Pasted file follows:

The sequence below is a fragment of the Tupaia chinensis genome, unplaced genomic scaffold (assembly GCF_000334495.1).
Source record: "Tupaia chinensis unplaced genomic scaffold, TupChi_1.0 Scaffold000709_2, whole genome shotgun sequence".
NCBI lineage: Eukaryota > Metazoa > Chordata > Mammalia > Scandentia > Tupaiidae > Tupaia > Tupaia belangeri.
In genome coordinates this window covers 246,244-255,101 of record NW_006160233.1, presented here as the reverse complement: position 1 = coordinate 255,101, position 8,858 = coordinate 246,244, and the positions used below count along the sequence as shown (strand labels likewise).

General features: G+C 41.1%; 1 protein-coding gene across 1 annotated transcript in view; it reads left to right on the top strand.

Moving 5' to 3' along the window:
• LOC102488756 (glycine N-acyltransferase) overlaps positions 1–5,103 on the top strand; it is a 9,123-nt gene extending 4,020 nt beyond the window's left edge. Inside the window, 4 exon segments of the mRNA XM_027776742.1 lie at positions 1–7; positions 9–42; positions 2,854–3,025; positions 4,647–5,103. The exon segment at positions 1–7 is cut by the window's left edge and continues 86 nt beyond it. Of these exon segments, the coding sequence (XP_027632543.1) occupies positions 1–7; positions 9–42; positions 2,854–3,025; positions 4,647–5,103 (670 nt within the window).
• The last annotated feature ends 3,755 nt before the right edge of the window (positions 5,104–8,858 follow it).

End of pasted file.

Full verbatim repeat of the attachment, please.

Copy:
The sequence below is a fragment of the Tupaia chinensis genome, unplaced genomic scaffold (assembly GCF_000334495.1).
Source record: "Tupaia chinensis unplaced genomic scaffold, TupChi_1.0 Scaffold000709_2, whole genome shotgun sequence".
NCBI lineage: Eukaryota > Metazoa > Chordata > Mammalia > Scandentia > Tupaiidae > Tupaia > Tupaia belangeri.
In genome coordinates this window covers 246,244-255,101 of record NW_006160233.1, presented here as the reverse complement: position 1 = coordinate 255,101, position 8,858 = coordinate 246,244, and the positions used below count along the sequence as shown (strand labels likewise).

General features: G+C 41.1%; 1 protein-coding gene across 1 annotated transcript in view; it reads left to right on the top strand.

Moving 5' to 3' along the window:
• LOC102488756 (glycine N-acyltransferase) overlaps positions 1–5,103 on the top strand; it is a 9,123-nt gene extending 4,020 nt beyond the window's left edge. Inside the window, 4 exon segments of the mRNA XM_027776742.1 lie at positions 1–7; positions 9–42; positions 2,854–3,025; positions 4,647–5,103. The exon segment at positions 1–7 is cut by the window's left edge and continues 86 nt beyond it. Of these exon segments, the coding sequence (XP_027632543.1) occupies positions 1–7; positions 9–42; positions 2,854–3,025; positions 4,647–5,103 (670 nt within the window).
• The last annotated feature ends 3,755 nt before the right edge of the window (positions 5,104–8,858 follow it).